Sunday, June 19, 2011

In The Unlikeliest of Places

After hundreds of years of exploration, discovery and research, we’ve learned quite a lot about our planet.  You would think that after all of this time, there would be hardly any living thing left on Earth that we hadn’t yet found.  Well, you would be wrong.  Way wrong, actually.  Our planet is loaded with life.  New species are constantly being discovered – hundreds a year.  If I did a blog post every time a new species was discovered, I’d be posting multiple times a day.  Today’s blog post, however, is about one new species in particular which stands out among the rest.

The Amazon is
bursting with life
New species are often found in areas of the world that are harder for us to explore.  Oceans are a good example.  Rainforests are a great example.  The rainforests of the Amazon and Madagascar are constantly revealing new creatures to us.  Researchers in a rainforest in Borneo recently discovered a new species of mushroom that looks like a colorful sea sponge.  So much so, in fact, that they named the species Spongiforma squarepantsii, which is officially the most ridiculous species name I’ve heard since Dracorex hogwartsia.

(…So, a few years back, paleontologists discovered a new spiky-skulled dinosaur and donated it to the Children’s Museum of Indianapolis.  Inspired by the young visitors to the museum, the species was named Dracorex hogwartsia, the “Dragon King of Hogwarts.”  Yeah...  Of course, now some other paleontologists are arguing that Dracorex might just be a juvenile form of another dinosaur, Pachycephalosaurus, so the name might not stick around.  Call me a buzz-kill, but I won’t be too disappointed if it doesn’t.)

But I digress.

A paper recently published in Nature announced another new species found, not in a rainforest or in the ocean, but underground.  Deep underground.  A team of researchers traveled down into the gold mines of South Africa, down to a depth of over a mile below the surface, and they found worms.  But not just any worms!  These particular worms live deeper underground than any other known animal on the planet.

Extreme hot springs in Yellowstone
Biologists often talk about extreme environments.  By this they mean environments that are so harsh that almost nothing can live there.  People often say things like “The Dead Sea is so salty that nothing can live in it!” or “These hot springs are so hot, and so acidic, that nothing can live there!”  While it’s true that no fish, insect, or plant can live in some of the scalding, acidic pools of Yellowstone, or in the super-salty waters of the Dead Sea, there are microbes that flourish there.  All around the world there are single-celled organisms (Bacteria and Archaea) that are specially adapted to live places where no multicellular organism would stand a chance.  These organisms are called extremophiles – lovers of extreme environments, whether in hypersaline lakes, highly acidic pools, or pockets of water deep underground.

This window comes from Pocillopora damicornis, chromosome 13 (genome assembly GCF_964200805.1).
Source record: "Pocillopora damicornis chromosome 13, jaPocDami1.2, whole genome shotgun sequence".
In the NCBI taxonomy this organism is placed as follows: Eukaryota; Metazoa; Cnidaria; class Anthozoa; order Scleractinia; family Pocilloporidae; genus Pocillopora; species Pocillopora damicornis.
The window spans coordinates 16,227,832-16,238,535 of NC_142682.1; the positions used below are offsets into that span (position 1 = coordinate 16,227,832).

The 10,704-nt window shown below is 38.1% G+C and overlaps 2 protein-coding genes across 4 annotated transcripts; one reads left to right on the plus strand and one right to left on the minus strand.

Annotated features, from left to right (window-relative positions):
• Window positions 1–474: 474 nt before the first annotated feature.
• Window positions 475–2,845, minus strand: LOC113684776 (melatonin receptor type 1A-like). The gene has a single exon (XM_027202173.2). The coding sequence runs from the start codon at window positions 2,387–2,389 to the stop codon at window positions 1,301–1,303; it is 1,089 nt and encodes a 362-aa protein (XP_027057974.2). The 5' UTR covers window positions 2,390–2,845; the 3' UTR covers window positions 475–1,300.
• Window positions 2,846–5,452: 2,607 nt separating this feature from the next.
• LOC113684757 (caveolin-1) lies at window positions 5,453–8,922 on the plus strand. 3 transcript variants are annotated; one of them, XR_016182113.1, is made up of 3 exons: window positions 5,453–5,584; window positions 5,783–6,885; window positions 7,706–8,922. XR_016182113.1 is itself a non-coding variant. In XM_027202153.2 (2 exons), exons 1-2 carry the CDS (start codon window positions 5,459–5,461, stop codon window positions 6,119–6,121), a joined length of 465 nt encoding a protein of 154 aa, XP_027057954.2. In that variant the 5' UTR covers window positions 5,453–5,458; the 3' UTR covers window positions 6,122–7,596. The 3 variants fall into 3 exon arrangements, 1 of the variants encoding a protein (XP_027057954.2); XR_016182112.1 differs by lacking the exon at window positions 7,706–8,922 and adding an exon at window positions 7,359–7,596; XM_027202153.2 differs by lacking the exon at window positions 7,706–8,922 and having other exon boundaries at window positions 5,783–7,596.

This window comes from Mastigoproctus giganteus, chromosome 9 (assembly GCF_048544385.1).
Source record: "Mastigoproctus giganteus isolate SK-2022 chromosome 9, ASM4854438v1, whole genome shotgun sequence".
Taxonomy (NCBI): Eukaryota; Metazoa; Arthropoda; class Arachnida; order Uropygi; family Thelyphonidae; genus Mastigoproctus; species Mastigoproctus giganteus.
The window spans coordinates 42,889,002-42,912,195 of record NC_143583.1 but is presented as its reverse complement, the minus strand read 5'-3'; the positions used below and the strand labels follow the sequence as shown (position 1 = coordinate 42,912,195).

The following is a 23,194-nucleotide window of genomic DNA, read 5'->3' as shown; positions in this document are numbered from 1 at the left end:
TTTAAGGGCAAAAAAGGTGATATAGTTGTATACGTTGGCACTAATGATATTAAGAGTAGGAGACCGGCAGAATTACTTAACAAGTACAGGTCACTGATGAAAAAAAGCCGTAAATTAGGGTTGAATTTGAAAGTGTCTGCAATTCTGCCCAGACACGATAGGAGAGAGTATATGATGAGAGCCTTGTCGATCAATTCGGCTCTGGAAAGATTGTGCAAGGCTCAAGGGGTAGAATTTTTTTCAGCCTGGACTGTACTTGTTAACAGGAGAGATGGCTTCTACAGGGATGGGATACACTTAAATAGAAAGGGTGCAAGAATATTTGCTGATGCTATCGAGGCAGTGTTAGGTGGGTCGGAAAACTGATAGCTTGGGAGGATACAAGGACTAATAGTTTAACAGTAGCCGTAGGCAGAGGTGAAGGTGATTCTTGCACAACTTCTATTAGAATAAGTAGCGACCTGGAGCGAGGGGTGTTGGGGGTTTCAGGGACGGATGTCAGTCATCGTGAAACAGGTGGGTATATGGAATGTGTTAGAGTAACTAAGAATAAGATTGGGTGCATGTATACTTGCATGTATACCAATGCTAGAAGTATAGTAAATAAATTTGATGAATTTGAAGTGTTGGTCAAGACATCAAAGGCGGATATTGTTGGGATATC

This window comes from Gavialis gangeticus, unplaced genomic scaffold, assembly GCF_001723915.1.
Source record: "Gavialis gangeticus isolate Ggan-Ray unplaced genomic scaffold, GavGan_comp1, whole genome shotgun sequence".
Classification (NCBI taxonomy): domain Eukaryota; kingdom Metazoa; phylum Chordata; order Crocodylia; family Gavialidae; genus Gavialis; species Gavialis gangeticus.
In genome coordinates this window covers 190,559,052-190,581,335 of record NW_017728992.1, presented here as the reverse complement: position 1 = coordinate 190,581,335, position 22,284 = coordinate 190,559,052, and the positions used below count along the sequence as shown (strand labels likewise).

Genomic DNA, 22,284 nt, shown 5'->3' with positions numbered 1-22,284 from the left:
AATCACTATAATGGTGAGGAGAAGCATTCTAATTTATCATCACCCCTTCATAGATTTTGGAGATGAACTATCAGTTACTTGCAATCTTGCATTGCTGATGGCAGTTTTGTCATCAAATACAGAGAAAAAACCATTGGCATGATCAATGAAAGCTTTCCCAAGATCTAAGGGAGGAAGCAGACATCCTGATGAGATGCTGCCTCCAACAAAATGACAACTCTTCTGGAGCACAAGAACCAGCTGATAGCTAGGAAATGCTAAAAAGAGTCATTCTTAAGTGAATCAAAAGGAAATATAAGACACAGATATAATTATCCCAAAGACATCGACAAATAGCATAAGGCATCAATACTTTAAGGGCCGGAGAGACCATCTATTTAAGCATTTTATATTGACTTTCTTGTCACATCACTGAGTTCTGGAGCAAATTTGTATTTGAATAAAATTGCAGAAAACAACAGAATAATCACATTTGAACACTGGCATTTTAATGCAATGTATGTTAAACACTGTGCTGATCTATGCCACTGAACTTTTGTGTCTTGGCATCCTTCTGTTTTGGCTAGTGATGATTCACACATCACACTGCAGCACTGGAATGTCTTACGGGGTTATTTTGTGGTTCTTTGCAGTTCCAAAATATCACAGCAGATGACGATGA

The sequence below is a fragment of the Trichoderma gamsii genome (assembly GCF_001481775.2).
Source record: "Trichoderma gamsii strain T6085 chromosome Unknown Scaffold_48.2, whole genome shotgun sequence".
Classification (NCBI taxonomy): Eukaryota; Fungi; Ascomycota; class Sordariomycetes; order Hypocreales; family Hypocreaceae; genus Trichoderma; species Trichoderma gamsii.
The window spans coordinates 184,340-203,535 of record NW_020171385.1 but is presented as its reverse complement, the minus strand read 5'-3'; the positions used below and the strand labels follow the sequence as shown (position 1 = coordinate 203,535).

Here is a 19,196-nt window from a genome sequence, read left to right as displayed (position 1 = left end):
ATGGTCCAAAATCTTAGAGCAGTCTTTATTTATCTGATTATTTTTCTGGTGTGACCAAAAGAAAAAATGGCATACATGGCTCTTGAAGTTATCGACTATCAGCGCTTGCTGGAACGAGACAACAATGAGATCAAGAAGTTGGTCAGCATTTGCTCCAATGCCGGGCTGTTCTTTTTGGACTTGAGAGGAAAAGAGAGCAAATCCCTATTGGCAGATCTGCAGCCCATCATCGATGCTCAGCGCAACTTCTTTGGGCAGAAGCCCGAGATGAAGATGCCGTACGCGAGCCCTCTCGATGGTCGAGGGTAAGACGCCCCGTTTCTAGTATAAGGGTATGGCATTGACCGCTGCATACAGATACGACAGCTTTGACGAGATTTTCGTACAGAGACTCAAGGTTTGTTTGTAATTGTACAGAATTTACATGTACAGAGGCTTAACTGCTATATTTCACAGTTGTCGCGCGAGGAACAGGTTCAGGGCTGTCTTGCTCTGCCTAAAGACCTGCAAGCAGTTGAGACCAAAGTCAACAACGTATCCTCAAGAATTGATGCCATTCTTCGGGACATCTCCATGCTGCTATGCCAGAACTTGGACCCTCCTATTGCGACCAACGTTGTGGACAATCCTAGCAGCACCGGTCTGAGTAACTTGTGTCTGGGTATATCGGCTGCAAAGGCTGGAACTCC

A mile beneath the surface of South Africa, there’s hardly any oxygen, and temperatures can be as high as 40⁰C (that’s 104⁰F for my American readers [and 313K for my physicists]).  This is no big deal really for extremophilic bacteria, so the scientists weren’t surprised to find bacteria doing just fine in water-filled fissures in the rocks deep underground.  What did surprise them were these worms.  Finding multicellular organisms so deep underground in such a hot, oxygen-poor environment was unheard of, and yet there it was, a tiny nematode worm, previously unknown to science, munching happily on the bacteria in the water.  They named the new species Halicephalobus mephisto, after the demon Mephistopheles.  Now that is a cool species name.

Now, extremophiles like H. mephisto are interesting by nature of being extremophiles, but biologists aren’t the only ones interested in these kinds of organisms.  The astronomers like them as well.  For a long time, astrobiologists have looked into Earth’s extreme organisms as inspiration for what life may be like on other planets.  If microorganisms on Earth can survive miles underground or in chemical-rich hot springs, could similar creatures be living underneath the surface of Mars?  Or perhaps in the ammonia-laden waters of Saturn’s moon, Titan?.  Do these extremophiles represent what early life was like billions of years ago when the Earth was harsh and alien?  And if so, could similar life have evolved on other planets with similar conditions?  

Shortly after being formed, the Earth was  a harsh place, hot, steamy
oxygen-poor, and constantly under assault by meteors.

Halicephalobus mephisto is a great example of how science always has more to learn.  If a worm can survive perfectly well miles below the surface, where no one ever expected to find one, who knows what other mysterious, wonderful creatures we still have yet to discover on this planet?  And who knows what mysterious worms and microbes might be waiting for us on other planets? 

So that’s why, when it comes to harsh living conditions, H. mephisto really is … the most EXTREME!!

(…There used to be this show on Animal Planet, you see…)

1 comment:

  1. There's an entire civilization of advanced, sentient cephalopods living at the bottom of the Mariana Trench, for example, where they must fight off the surviving Megalodon sharks in order to continue their humble trade of merpeople farming.